the organisation of other industries
that center In the modern city. The
work of organizing the farmers and
giving the country a co-operative sys-
tem- which Is the counterpart of the
towns requires careful attention.
With reference to the third part,
'better living," co-operation Is again
the keynote and rural education the
foundation. Mr. Plunkett makes a
plea' for a special education , for the
rural school after the point is reached
up to which the training of the child
is in Its essence the same In city and
country. The point of divergence be-
tween town and country education, in
his opinion, turns on the mental out-
look. - "The one way to offset the
townward tendency is to revolutionize
the mental outlook of the population,
to concentrate it upon the open coun-
try." How this is to be done is for
the leaders of educational science to
,;VThe great significance ot this
thought-breeding 'contribution of Sir
Horace Plunkett is that it stamps the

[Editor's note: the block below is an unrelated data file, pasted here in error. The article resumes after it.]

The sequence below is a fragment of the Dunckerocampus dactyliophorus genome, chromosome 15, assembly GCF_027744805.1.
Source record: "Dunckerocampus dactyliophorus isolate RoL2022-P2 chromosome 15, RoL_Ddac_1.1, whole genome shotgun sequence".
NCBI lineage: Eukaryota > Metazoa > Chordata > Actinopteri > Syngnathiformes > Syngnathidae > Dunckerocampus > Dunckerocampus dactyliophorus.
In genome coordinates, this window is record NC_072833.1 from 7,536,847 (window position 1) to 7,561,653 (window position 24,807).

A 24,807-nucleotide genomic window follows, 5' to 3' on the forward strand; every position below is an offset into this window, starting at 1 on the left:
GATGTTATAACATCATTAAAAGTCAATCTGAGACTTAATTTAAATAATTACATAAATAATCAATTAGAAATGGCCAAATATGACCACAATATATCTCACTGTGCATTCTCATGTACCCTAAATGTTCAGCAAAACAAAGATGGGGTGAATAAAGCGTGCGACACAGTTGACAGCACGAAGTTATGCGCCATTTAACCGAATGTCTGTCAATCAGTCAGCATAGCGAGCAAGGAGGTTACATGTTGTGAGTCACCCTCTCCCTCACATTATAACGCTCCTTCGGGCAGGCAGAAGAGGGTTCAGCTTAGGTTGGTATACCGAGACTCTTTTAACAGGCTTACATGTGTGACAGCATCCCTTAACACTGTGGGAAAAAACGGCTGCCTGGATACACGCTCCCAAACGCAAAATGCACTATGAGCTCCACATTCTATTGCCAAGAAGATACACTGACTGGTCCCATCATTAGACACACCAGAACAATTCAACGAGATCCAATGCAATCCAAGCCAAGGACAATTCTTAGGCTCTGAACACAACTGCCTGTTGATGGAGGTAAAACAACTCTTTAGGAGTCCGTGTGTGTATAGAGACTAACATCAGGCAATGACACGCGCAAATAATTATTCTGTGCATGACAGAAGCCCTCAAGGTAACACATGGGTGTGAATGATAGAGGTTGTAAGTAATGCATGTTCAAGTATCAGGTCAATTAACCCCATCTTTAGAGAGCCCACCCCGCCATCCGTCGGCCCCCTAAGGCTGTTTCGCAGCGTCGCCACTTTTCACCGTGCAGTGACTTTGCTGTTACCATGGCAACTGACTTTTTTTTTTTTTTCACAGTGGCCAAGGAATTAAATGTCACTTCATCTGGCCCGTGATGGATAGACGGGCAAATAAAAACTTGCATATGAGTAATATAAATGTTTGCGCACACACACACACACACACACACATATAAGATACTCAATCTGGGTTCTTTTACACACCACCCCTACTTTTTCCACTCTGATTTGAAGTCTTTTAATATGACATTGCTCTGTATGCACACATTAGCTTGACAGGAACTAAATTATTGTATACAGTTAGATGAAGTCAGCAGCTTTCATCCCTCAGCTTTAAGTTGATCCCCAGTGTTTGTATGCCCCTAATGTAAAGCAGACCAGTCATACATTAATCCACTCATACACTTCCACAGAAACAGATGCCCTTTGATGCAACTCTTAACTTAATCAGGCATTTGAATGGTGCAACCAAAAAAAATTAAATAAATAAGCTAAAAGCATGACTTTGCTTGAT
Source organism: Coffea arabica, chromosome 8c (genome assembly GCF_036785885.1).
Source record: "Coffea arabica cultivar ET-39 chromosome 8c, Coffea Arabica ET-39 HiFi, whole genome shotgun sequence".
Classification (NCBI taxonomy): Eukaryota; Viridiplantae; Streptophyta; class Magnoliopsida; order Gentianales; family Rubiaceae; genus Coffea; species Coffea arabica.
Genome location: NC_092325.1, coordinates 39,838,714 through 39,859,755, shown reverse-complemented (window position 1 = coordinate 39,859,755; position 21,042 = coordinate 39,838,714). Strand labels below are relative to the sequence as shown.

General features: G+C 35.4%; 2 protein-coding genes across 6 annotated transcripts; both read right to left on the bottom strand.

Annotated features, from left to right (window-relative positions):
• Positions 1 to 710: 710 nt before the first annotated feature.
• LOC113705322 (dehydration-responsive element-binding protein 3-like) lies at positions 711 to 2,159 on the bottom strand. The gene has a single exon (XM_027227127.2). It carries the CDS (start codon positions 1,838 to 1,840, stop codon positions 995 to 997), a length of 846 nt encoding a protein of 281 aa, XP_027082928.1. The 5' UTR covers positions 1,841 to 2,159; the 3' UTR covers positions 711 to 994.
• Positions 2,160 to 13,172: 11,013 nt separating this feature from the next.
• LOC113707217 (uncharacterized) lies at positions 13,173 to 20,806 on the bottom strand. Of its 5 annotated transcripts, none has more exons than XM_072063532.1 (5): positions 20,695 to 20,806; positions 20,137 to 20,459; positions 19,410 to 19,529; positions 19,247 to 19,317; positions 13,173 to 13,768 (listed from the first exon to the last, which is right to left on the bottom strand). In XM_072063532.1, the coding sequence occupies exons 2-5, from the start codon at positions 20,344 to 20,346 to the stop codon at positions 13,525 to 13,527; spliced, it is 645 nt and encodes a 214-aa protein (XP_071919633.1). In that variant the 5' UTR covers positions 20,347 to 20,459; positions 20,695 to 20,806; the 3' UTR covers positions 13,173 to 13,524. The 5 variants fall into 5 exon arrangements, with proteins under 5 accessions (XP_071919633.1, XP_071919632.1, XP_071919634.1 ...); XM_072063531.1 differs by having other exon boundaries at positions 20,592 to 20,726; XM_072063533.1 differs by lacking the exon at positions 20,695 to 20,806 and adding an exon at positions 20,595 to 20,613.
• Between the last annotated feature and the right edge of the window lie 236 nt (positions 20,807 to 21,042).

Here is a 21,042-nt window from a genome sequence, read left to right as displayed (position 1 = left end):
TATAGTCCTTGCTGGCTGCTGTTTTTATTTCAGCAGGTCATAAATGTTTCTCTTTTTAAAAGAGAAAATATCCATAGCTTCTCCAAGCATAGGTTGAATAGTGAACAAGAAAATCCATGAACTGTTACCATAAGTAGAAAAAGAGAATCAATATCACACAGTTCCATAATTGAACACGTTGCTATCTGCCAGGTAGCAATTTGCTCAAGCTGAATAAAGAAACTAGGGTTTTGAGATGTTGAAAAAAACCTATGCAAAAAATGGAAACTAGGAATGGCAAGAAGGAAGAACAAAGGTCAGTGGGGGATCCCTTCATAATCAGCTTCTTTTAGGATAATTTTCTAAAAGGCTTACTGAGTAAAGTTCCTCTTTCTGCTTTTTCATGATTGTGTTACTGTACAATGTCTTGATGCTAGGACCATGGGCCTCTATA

problem of country life an a world
problem and shows that It Is attracting
th attention of the best minds in all
ftdvartce'd countries. The very fact
that the problem is recognized as one
of . world importance Is assurance
that the improvement in the conditions
of ' agriculture immediately ahead of
us is bound to go on with unexpectpd
ELECTORAL COLLEGE PUZZLE.
' One of the peculiar fenlures of tho
American system of electing Its-presi
dents has been called to nftnd bv a"cor-
respondent who writes to Inquire if.
in case Mr. Taft should die efore the
pWrnrai mIIkm mull th r-nUeva
would be bound to elect Mr. Sherman
as president. The correspondent con-
tends that this would be the duty of
the college, as the constitution pro-
vldes that the vice president shall sue-
ceed the Dresldei.t. In cane of the lat-
ter's death or removal from office.
As a matter ot fact. Mr. Taft Is, to-"
day neither president, nor the presl- their motives, out cieopaira win con-dent-elect.
Practically the people tiriue to look good to most of us. It
have chosen him, but technically he
will not be elected until the second
week In January, when the electors
whom the people have choeen will do
the electing. Should Mr. Taft die be-
fore that time the electors would be
under no obligation to choose Mr:
Sherman as president. They may,